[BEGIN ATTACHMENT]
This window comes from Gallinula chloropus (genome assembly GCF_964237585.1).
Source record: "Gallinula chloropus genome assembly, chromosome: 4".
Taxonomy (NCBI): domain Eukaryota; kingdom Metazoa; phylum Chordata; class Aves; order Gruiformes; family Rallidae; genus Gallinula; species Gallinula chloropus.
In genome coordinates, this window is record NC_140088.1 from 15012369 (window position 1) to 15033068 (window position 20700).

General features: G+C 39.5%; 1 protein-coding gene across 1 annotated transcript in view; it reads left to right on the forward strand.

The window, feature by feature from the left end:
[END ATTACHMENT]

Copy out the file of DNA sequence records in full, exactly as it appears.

This window comes from Gallinula chloropus (genome assembly GCF_964237585.1).
Source record: "Gallinula chloropus genome assembly, chromosome: 4".
Taxonomy (NCBI): domain Eukaryota; kingdom Metazoa; phylum Chordata; class Aves; order Gruiformes; family Rallidae; genus Gallinula; species Gallinula chloropus.
In genome coordinates, this window is record NC_140088.1 from 15012369 (window position 1) to 15033068 (window position 20700).

General features: G+C 39.5%; 1 protein-coding gene across 1 annotated transcript in view; it reads left to right on the forward strand.

The window, feature by feature from the left end: